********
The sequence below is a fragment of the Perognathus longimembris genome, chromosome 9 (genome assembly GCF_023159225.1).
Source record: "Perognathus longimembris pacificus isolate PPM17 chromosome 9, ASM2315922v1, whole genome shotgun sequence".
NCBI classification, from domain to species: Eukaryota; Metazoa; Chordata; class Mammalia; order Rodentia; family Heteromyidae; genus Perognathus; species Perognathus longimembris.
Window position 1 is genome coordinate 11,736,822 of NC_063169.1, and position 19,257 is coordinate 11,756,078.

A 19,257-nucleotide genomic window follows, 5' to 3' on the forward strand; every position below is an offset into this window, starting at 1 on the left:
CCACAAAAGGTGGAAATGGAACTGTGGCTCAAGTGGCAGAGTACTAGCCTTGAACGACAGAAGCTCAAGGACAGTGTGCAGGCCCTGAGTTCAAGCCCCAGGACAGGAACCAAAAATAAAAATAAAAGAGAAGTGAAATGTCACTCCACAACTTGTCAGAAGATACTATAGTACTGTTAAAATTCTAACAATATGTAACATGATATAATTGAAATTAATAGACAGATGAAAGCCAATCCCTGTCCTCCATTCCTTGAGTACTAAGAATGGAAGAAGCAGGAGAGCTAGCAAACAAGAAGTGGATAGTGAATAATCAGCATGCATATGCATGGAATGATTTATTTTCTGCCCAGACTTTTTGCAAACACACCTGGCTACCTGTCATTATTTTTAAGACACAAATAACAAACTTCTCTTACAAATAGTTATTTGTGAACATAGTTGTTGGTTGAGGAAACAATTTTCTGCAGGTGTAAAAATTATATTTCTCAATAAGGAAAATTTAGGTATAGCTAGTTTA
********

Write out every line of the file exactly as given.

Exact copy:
The sequence below is a fragment of the Perognathus longimembris genome, chromosome 9 (genome assembly GCF_023159225.1).
Source record: "Perognathus longimembris pacificus isolate PPM17 chromosome 9, ASM2315922v1, whole genome shotgun sequence".
NCBI classification, from domain to species: Eukaryota; Metazoa; Chordata; class Mammalia; order Rodentia; family Heteromyidae; genus Perognathus; species Perognathus longimembris.
Window position 1 is genome coordinate 11,736,822 of NC_063169.1, and position 19,257 is coordinate 11,756,078.

A 19,257-nucleotide genomic window follows, 5' to 3' on the forward strand; every position below is an offset into this window, starting at 1 on the left:
CCACAAAAGGTGGAAATGGAACTGTGGCTCAAGTGGCAGAGTACTAGCCTTGAACGACAGAAGCTCAAGGACAGTGTGCAGGCCCTGAGTTCAAGCCCCAGGACAGGAACCAAAAATAAAAATAAAAGAGAAGTGAAATGTCACTCCACAACTTGTCAGAAGATACTATAGTACTGTTAAAATTCTAACAATATGTAACATGATATAATTGAAATTAATAGACAGATGAAAGCCAATCCCTGTCCTCCATTCCTTGAGTACTAAGAATGGAAGAAGCAGGAGAGCTAGCAAACAAGAAGTGGATAGTGAATAATCAGCATGCATATGCATGGAATGATTTATTTTCTGCCCAGACTTTTTGCAAACACACCTGGCTACCTGTCATTATTTTTAAGACACAAATAACAAACTTCTCTTACAAATAGTTATTTGTGAACATAGTTGTTGGTTGAGGAAACAATTTTCTGCAGGTGTAAAAATTATATTTCTCAATAAGGAAAATTTAGGTATAGCTAGTTTA